Wise Words – Love That Is Not Expressed Cannot Flow

“Love that is not expressed is like a check that is never cashed.  It doesn’t do any good for anyone.”

Raj Sisodia

I want to be a vehicle for giving and receiving love. What else is my spiritual practice for? On my best days, I give love freely. But there are also days when I am hesitant and leave that check uncashed. Why? Because giving love carries risk. There is a potential cost to my well-being.

Expressing love reveals that I care, which can make me feel vulnerable for several reasons. There is my fear of rejection. I may be afraid of looking foolish and simplistic for being so free with my love. Or I may fear someone will take advantage of me; they may interpret my openness as naiveté, a signal that my guard is down. Or I may worry my gift of love will do no good, that it will be wasted.

All of these fears come from the ego, that part of ourselves that has suffered the bumps and bruises of life and has learned the mechanisms that will protect us. Some of the things we fear may indeed come to pass. But there is also a cost to not expressing love. Something happens to us – the part that fears vulnerability, humiliation, impotence and scarcity grows a little bigger.    

The good that comes from loving happens when it circulates. It is easier to feel this circulation when we realize that love comes from a source outside ourselves. Love is not something we manufacture; we are the valve, not the engine, and our only choice is whether to let it move. Love wants to flow. When we hold it back, we feel a stuckness inside that slowly grinds the gears of our soul. 

What does it mean to express love? Let’s look at an example, say, encountering someone we are in conflict with over an unresolved issue. In your mind, compare what might happen if you met this person with a kind word versus a cold shoulder; if you listened deeply instead of pushing to make your point; if your internal stance was open and accepting instead of closed off and shut down.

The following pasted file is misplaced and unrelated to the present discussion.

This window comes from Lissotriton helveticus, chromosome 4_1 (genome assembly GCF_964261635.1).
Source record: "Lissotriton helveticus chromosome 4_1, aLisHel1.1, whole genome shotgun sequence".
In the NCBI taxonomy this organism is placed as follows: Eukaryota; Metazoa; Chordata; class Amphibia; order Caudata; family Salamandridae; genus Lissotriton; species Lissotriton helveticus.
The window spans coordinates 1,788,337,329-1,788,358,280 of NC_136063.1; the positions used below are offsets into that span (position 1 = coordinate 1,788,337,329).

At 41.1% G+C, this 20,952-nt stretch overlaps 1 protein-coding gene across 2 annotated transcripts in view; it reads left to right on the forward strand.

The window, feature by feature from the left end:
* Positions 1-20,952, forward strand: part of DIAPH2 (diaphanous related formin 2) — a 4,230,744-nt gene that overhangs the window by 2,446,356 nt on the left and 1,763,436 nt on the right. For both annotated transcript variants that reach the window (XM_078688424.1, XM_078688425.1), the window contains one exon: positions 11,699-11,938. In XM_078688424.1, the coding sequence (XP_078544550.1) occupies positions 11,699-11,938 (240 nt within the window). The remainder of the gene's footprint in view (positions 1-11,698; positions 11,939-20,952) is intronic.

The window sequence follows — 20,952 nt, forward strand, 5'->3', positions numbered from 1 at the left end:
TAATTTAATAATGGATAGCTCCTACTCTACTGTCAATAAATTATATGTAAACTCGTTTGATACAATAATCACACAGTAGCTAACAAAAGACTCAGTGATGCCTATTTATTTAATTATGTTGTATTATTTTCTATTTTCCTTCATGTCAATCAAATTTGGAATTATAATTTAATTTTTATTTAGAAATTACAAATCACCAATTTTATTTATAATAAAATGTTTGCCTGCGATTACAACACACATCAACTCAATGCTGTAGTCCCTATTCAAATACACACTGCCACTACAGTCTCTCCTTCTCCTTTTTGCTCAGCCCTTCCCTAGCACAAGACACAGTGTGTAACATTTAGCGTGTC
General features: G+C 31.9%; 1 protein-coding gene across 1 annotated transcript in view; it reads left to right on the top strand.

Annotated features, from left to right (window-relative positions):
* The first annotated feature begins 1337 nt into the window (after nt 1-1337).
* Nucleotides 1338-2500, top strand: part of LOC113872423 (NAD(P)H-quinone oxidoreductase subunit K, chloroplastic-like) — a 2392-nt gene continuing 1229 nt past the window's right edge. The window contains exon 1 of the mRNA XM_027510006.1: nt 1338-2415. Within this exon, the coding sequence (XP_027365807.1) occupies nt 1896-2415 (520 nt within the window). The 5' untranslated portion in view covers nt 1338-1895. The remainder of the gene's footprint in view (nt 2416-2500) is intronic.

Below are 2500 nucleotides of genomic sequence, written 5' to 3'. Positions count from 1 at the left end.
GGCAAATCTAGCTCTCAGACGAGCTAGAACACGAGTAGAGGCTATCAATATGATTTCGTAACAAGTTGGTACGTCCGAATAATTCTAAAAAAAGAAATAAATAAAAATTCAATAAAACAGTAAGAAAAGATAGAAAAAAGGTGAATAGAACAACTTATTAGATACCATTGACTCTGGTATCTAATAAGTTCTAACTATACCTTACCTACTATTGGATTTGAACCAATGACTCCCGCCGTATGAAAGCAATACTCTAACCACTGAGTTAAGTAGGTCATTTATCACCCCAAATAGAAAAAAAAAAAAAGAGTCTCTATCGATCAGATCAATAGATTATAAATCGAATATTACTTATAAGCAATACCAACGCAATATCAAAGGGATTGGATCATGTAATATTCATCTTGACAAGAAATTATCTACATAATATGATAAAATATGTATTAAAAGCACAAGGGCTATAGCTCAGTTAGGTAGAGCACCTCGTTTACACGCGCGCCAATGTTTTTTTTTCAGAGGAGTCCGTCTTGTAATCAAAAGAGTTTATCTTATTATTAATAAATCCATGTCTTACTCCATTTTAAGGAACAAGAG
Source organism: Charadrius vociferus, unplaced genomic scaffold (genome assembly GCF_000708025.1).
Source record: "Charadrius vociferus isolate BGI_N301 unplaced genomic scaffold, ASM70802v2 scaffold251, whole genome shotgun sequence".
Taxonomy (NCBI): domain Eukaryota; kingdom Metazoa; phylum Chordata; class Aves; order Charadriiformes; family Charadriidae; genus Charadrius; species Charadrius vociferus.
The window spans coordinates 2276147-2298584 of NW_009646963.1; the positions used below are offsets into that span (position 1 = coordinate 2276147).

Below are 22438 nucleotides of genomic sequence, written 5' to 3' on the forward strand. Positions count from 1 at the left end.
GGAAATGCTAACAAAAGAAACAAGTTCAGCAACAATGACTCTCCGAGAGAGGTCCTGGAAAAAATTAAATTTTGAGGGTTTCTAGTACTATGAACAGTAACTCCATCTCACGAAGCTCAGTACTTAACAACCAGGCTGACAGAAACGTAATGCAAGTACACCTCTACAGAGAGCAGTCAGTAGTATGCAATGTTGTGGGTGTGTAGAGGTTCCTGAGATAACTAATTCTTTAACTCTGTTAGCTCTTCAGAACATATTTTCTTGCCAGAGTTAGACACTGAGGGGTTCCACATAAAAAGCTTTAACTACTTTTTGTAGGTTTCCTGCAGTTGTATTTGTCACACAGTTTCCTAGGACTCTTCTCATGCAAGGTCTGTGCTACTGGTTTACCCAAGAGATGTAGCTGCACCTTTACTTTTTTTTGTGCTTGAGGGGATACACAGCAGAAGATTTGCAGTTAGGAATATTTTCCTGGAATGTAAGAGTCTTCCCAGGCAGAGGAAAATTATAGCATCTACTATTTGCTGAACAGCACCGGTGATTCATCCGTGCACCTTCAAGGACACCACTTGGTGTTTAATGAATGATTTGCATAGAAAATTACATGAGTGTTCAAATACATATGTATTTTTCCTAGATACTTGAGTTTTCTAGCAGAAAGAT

What might go wrong? The other person might feel vindicated, they might believe you are conceding the argument, they might view you as a sap who can be fooled again. For each of these, it is your ego self that is worried about these possibilities. But you know the true score. Being respectful, open and loving concedes nothing. All future actions are reserved and available to you. These fears tend to be overblown by the ego as a way to protect you.

What could go right? The person could soften and be more open to you. You could feel better that you were an agent of kindness instead of a collection of resentments. And more importantly, you would have added another piece in the ongoing training of your inner workings to default to expressing love. The valve would trend toward opening, making its release more likely in the future. 

Perhaps the biggest reason we withhold love is that most of us, in the deep residue of our wounds, do not feel worthy of love ourselves. We feel the need to hoard it. If we give love away, and the other person does not give back, we feel we have lost something. 

This is another trick of the ego, relentlessly working to keep us from harm. The ego does not realize that by circulating love, we actually feel more lovable. If we can open to the ocean of love around us, then the source of love can fill us and flow through us. The people we encounter can accept this flow or not, that is their choice.

Any love that spills to the ground does not diminish us; it is a rounding error in God’s bank account.  

Photo by Mike Lewis HeadSmart Media on Unsplash

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